Reviewed By Stephen Groenewegen
Posted 09/24/02 13:00:04

"Giving up the ghost"
2 stars (Pretty Bad)

Willfull is the directorial debut of socialite-turned-filmmaker Rebel Russell, whose previously highest profile work was as executive producer on The Adventures of Priscilla, Queen of the Desert.

Russell came up with the idea for Willfull, and the film apparently contains autobiographical elements. Catherine (Anna Lise Phillips) has escaped her domineering mother Katya (Anne Looby) by travelling overseas, joining an American “mind-powers” cult and falling in love with its guru, Nat (C. Thomas Howell). After Katya’s funeral in Australia, her ghost persists in haunting Catherine until she’s ready to forgive her father, challenge her stepfather (Charles “Bud” Tingwell), question her choice of career and boyfriend and - of course - learn to love her mother.

For an emotional comedy-drama, the characters in Willfull are too unlikeable to give a damn about. It’s difficult to relate to the problems of a spoilt, upper-class family - who’ll get the country estate, never mind the mansion on Sydney harbour? Harry Cripps’ script relies on such tired shtick as Catherine responding to her mother’s ghost, which only she can see and hear, in front of bewildered dinner guests. And the anti-climactic ending is sorely lacking in payoff. Catherine’s decision to take time out for herself leaves questions about her relationships with stepfather and boyfriend unanswered.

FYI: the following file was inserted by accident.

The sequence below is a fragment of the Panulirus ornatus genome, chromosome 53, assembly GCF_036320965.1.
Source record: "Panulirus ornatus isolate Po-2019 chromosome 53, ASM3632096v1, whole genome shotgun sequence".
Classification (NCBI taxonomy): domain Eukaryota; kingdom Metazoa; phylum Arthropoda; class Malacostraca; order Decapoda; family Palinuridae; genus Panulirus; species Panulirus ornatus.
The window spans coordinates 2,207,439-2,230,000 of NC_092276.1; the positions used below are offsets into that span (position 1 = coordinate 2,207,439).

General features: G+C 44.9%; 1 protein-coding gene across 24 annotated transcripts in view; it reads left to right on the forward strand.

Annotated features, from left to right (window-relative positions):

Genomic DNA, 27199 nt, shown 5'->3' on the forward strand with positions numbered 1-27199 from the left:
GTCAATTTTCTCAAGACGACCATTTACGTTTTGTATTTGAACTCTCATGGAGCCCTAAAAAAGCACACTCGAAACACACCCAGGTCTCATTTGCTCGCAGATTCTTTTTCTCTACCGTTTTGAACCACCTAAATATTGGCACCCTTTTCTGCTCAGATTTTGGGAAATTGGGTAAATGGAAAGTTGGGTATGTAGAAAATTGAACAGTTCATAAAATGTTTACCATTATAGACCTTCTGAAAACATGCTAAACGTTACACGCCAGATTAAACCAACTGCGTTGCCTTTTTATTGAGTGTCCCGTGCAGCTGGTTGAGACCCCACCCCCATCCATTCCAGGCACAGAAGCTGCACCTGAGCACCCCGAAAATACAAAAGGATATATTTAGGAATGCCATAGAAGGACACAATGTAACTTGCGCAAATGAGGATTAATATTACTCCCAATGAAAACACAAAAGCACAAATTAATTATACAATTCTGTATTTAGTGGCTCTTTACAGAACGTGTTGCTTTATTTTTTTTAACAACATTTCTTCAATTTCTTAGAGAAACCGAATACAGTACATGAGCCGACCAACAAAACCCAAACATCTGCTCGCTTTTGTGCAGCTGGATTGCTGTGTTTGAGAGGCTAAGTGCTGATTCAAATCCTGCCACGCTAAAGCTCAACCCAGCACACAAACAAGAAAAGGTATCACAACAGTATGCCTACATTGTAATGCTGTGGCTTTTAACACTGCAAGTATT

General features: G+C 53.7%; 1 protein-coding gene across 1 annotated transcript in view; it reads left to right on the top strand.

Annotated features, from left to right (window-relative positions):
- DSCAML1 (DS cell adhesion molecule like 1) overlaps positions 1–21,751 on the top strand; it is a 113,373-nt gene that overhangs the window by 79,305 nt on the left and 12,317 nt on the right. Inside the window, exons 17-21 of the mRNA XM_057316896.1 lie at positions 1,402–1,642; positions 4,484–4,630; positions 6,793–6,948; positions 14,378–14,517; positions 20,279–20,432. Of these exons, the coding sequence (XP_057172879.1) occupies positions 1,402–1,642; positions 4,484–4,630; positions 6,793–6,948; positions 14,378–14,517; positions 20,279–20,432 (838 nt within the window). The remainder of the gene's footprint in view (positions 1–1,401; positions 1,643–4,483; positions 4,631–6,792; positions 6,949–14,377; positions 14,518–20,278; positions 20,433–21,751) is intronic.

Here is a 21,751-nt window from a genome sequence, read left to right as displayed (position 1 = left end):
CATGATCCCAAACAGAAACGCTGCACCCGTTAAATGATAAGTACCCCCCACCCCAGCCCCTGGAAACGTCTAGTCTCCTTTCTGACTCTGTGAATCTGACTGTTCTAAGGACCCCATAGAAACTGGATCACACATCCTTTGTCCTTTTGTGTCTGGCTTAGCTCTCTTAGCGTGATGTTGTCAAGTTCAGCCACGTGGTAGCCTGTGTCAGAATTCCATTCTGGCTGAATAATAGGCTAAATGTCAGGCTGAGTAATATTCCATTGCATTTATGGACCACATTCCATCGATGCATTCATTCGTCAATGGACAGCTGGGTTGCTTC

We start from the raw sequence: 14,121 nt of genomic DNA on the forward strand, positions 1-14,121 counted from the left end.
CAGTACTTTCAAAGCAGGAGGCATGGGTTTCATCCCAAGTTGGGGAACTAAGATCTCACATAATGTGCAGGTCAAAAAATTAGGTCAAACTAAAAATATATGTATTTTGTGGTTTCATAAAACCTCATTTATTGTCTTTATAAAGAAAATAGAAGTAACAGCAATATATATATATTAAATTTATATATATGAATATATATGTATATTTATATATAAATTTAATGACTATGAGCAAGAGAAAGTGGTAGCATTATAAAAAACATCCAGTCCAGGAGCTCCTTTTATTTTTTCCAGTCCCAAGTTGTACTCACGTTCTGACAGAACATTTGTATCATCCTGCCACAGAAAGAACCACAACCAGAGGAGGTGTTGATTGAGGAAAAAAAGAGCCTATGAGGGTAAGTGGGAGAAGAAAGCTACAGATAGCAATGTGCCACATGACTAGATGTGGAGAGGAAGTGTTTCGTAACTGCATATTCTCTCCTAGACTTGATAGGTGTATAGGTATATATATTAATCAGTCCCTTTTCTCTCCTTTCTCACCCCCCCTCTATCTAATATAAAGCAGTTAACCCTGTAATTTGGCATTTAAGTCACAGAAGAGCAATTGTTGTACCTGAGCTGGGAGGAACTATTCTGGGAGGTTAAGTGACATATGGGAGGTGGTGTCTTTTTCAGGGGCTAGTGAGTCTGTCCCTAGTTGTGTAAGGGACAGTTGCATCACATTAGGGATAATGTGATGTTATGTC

Looby plays Katya to the hilt, prancing about in scarlet cocktail frocks proclaiming “hello daaaaahling” at regular intervals. It’s a cloying characterisation, but at least it has life. After her prickly, under-your-skin performance in Envy, Phillips is disappointingly stuck on autopilot. The role seems to have robbed her of inspiration - Catherine’s daffiness is supposed to be endearing, but quickly becomes tiresome.

I came out of Willfull feeling unsettled rather than exuberant. Russell’s direction tries to generate comedy out of empty busyness. Her efforts jar with the pain inherent in the film’s unresolved ending and theme of awkward reconciliation with the dead.

© Copyright HBS Entertainment, Inc.